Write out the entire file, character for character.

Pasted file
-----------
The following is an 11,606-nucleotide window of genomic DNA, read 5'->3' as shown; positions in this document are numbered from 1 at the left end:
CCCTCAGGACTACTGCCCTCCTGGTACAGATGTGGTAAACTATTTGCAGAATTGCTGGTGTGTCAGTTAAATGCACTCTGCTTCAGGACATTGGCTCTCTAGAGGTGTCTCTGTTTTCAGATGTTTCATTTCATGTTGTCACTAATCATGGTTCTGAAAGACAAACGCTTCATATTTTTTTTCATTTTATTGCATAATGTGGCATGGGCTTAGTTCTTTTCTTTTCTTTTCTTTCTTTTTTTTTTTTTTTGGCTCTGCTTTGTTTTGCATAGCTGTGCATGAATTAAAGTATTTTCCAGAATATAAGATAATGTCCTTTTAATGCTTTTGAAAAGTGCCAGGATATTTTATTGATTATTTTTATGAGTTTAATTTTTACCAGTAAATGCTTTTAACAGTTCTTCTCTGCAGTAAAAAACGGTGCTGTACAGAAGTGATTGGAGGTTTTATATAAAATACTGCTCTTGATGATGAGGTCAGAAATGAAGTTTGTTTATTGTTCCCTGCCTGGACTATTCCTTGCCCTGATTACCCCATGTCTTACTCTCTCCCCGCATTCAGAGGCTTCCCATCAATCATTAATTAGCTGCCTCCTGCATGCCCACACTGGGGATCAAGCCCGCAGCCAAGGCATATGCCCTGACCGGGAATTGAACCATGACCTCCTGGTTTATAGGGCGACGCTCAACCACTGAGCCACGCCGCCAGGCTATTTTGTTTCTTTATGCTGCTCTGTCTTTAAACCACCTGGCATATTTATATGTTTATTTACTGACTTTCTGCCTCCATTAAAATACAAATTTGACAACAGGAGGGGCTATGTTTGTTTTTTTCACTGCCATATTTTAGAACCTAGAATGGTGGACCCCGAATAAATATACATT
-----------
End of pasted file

The following is an 11,606-nucleotide window of genomic DNA, read 5'->3' as shown; positions in this document are numbered from 1 at the left end:
CCCTCAGGACTACTGCCCTCCTGGTACAGATGTGGTAAACTATTTGCAGAATTGCTGGTGTGTCAGTTAAATGCACTCTGCTTCAGGACATTGGCTCTCTAGAGGTGTCTCTGTTTTCAGATGTTTCATTTCATGTTGTCACTAATCATGGTTCTGAAAGACAAACGCTTCATATTTTTTTTCATTTTATTGCATAATGTGGCATGGGCTTAGTTCTTTTCTTTTCTTTTCTTTCTTTTTTTTTTTTTTTGGCTCTGCTTTGTTTTGCATAGCTGTGCATGAATTAAAGTATTTTCCAGAATATAAGATAATGTCCTTTTAATGCTTTTGAAAAGTGCCAGGATATTTTATTGATTATTTTTATGAGTTTAATTTTTACCAGTAAATGCTTTTAACAGTTCTTCTCTGCAGTAAAAAACGGTGCTGTACAGAAGTGATTGGAGGTTTTATATAAAATACTGCTCTTGATGATGAGGTCAGAAATGAAGTTTGTTTATTGTTCCCTGCCTGGACTATTCCTTGCCCTGATTACCCCATGTCTTACTCTCTCCCCGCATTCAGAGGCTTCCCATCAATCATTAATTAGCTGCCTCCTGCATGCCCACACTGGGGATCAAGCCCGCAGCCAAGGCATATGCCCTGACCGGGAATTGAACCATGACCTCCTGGTTTATAGGGCGACGCTCAACCACTGAGCCACGCCGCCAGGCTATTTTGTTTCTTTATGCTGCTCTGTCTTTAAACCACCTGGCATATTTATATGTTTATTTACTGACTTTCTGCCTCCATTAAAATACAAATTTGACAACAGGAGGGGCTATGTTTGTTTTTTTCACTGCCATATTTTAGAACCTAGAATGGTGGACCCCGAATAAATATACATT